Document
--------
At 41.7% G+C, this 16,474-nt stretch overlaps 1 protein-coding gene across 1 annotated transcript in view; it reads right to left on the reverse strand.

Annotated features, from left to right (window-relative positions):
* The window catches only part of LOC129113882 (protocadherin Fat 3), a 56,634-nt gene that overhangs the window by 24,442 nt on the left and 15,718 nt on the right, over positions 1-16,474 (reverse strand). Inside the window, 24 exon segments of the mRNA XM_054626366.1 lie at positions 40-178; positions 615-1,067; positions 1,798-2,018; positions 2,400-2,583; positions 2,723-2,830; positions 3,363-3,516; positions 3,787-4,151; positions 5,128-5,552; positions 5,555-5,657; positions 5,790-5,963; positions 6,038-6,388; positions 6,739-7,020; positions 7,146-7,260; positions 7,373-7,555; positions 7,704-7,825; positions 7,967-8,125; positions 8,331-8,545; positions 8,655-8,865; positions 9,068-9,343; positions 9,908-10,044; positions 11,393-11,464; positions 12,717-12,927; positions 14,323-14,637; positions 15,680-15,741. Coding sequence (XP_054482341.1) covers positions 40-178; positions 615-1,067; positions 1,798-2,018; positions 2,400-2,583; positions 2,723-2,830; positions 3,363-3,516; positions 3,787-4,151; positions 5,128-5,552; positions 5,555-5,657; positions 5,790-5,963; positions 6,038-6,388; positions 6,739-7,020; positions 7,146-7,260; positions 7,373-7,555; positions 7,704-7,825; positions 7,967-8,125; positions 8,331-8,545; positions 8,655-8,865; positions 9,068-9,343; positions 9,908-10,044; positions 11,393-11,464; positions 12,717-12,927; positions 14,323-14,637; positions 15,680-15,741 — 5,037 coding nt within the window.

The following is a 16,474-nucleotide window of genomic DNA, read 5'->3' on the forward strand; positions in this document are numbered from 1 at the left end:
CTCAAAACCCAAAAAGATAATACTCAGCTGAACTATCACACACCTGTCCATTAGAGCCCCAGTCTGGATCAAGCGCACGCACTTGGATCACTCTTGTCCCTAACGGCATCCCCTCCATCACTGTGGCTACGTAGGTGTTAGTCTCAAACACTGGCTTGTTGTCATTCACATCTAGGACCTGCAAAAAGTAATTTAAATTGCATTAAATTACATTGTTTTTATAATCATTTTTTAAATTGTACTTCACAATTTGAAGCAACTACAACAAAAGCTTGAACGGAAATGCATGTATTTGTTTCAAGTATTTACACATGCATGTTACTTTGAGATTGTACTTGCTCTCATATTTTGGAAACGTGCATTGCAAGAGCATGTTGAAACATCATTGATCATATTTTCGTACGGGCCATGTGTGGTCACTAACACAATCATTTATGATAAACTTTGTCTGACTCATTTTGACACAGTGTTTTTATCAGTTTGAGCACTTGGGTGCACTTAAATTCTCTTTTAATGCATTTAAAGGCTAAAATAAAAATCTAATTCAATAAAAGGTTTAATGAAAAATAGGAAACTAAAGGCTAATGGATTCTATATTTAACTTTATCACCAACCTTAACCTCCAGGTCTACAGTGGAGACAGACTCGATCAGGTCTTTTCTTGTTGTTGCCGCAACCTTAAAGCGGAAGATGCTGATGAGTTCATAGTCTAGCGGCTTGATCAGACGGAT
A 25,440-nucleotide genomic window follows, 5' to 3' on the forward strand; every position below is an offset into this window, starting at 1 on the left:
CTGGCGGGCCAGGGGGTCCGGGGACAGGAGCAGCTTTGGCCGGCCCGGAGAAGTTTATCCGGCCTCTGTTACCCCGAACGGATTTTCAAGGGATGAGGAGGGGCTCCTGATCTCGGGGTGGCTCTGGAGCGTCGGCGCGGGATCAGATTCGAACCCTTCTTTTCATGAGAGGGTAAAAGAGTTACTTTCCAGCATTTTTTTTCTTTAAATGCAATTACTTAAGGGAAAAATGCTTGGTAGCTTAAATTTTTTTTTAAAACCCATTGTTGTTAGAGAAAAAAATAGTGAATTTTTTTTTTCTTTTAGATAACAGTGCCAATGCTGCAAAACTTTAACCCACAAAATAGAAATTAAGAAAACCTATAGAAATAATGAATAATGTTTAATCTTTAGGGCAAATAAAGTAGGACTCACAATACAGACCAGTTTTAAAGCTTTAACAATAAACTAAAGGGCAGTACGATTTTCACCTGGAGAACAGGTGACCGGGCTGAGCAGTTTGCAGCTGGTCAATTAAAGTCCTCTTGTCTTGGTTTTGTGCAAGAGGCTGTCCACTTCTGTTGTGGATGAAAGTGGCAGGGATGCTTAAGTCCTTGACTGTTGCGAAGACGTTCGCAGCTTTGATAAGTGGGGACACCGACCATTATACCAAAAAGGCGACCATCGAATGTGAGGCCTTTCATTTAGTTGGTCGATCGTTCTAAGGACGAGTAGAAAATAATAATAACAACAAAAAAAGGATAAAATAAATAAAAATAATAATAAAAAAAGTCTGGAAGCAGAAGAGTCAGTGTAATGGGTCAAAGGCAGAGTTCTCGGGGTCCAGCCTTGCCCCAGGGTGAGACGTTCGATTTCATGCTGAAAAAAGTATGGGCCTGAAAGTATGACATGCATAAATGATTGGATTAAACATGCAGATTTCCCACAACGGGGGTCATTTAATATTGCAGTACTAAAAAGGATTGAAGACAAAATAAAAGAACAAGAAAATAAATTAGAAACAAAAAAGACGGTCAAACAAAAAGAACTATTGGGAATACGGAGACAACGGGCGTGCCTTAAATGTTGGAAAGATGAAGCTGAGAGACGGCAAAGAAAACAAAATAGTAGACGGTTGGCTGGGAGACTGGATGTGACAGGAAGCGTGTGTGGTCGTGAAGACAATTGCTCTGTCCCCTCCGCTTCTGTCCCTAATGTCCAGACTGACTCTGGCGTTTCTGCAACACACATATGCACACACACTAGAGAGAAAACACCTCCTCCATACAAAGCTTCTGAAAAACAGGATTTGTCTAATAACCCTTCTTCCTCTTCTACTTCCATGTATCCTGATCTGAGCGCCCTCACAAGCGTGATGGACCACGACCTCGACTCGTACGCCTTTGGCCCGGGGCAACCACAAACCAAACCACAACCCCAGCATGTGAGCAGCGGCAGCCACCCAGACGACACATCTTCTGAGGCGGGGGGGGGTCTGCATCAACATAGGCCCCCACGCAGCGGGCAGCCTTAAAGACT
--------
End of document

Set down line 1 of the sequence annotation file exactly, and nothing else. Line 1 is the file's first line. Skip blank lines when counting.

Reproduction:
At 41.7% G+C, this 16,474-nt stretch overlaps 1 protein-coding gene across 1 annotated transcript in view; it reads right to left on the reverse strand.